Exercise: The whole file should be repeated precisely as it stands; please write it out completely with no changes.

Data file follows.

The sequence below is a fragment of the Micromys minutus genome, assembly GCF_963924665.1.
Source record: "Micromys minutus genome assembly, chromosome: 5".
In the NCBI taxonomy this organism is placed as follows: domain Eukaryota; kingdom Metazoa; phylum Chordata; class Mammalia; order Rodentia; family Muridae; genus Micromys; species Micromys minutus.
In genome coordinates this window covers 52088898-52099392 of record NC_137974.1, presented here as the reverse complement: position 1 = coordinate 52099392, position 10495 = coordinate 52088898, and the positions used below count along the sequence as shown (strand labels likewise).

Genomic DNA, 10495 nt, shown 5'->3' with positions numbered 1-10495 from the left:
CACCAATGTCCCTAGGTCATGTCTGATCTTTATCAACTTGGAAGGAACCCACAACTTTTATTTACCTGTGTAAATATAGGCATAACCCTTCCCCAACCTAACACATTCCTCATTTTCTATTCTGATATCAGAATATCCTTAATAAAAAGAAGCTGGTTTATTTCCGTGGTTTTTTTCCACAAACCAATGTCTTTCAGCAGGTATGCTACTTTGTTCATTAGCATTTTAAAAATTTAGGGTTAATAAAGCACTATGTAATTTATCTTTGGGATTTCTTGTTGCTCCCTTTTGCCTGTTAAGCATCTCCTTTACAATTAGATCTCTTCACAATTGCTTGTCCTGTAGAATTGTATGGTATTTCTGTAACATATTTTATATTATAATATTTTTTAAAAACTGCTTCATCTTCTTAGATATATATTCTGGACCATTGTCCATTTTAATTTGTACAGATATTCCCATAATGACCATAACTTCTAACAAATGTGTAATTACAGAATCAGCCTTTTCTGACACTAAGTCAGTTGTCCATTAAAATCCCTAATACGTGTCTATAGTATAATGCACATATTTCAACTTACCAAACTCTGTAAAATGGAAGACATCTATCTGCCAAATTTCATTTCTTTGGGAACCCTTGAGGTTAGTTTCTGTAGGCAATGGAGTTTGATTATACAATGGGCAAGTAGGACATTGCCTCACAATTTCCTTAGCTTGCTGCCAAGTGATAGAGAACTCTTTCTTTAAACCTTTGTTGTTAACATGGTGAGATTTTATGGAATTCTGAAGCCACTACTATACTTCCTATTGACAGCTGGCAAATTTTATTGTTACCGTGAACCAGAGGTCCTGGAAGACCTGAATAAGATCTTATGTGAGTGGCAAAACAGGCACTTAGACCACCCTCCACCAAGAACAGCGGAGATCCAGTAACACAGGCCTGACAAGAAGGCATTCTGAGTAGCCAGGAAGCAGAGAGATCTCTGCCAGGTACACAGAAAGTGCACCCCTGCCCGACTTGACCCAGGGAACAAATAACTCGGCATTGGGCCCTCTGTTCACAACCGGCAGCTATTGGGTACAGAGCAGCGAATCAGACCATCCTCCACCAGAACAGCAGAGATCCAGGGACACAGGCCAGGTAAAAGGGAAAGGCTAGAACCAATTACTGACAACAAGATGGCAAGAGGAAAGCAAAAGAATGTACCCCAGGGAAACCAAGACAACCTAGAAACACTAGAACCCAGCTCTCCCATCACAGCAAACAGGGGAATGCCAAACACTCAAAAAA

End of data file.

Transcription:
The sequence below is a fragment of the Micromys minutus genome, assembly GCF_963924665.1.
Source record: "Micromys minutus genome assembly, chromosome: 5".
In the NCBI taxonomy this organism is placed as follows: domain Eukaryota; kingdom Metazoa; phylum Chordata; class Mammalia; order Rodentia; family Muridae; genus Micromys; species Micromys minutus.
In genome coordinates this window covers 52088898-52099392 of record NC_137974.1, presented here as the reverse complement: position 1 = coordinate 52099392, position 10495 = coordinate 52088898, and the positions used below count along the sequence as shown (strand labels likewise).

Genomic DNA, 10495 nt, shown 5'->3' with positions numbered 1-10495 from the left:
CACCAATGTCCCTAGGTCATGTCTGATCTTTATCAACTTGGAAGGAACCCACAACTTTTATTTACCTGTGTAAATATAGGCATAACCCTTCCCCAACCTAACACATTCCTCATTTTCTATTCTGATATCAGAATATCCTTAATAAAAAGAAGCTGGTTTATTTCCGTGGTTTTTTTCCACAAACCAATGTCTTTCAGCAGGTATGCTACTTTGTTCATTAGCATTTTAAAAATTTAGGGTTAATAAAGCACTATGTAATTTATCTTTGGGATTTCTTGTTGCTCCCTTTTGCCTGTTAAGCATCTCCTTTACAATTAGATCTCTTCACAATTGCTTGTCCTGTAGAATTGTATGGTATTTCTGTAACATATTTTATATTATAATATTTTTTAAAAACTGCTTCATCTTCTTAGATATATATTCTGGACCATTGTCCATTTTAATTTGTACAGATATTCCCATAATGACCATAACTTCTAACAAATGTGTAATTACAGAATCAGCCTTTTCTGACACTAAGTCAGTTGTCCATTAAAATCCCTAATACGTGTCTATAGTATAATGCACATATTTCAACTTACCAAACTCTGTAAAATGGAAGACATCTATCTGCCAAATTTCATTTCTTTGGGAACCCTTGAGGTTAGTTTCTGTAGGCAATGGAGTTTGATTATACAATGGGCAAGTAGGACATTGCCTCACAATTTCCTTAGCTTGCTGCCAAGTGATAGAGAACTCTTTCTTTAAACCTTTGTTGTTAACATGGTGAGATTTTATGGAATTCTGAAGCCACTACTATACTTCCTATTGACAGCTGGCAAATTTTATTGTTACCGTGAACCAGAGGTCCTGGAAGACCTGAATAAGATCTTATGTGAGTGGCAAAACAGGCACTTAGACCACCCTCCACCAAGAACAGCGGAGATCCAGTAACACAGGCCTGACAAGAAGGCATTCTGAGTAGCCAGGAAGCAGAGAGATCTCTGCCAGGTACACAGAAAGTGCACCCCTGCCCGACTTGACCCAGGGAACAAATAACTCGGCATTGGGCCCTCTGTTCACAACCGGCAGCTATTGGGTACAGAGCAGCGAATCAGACCATCCTCCACCAGAACAGCAGAGATCCAGGGACACAGGCCAGGTAAAAGGGAAAGGCTAGAACCAATTACTGACAACAAGATGGCAAGAGGAAAGCAAAAGAATGTACCCCAGGGAAACCAAGACAACCTAGAAACACTAGAACCCAGCTCTCCCATCACAGCAAACAGGGGAATGCCAAACACTCAAAAAA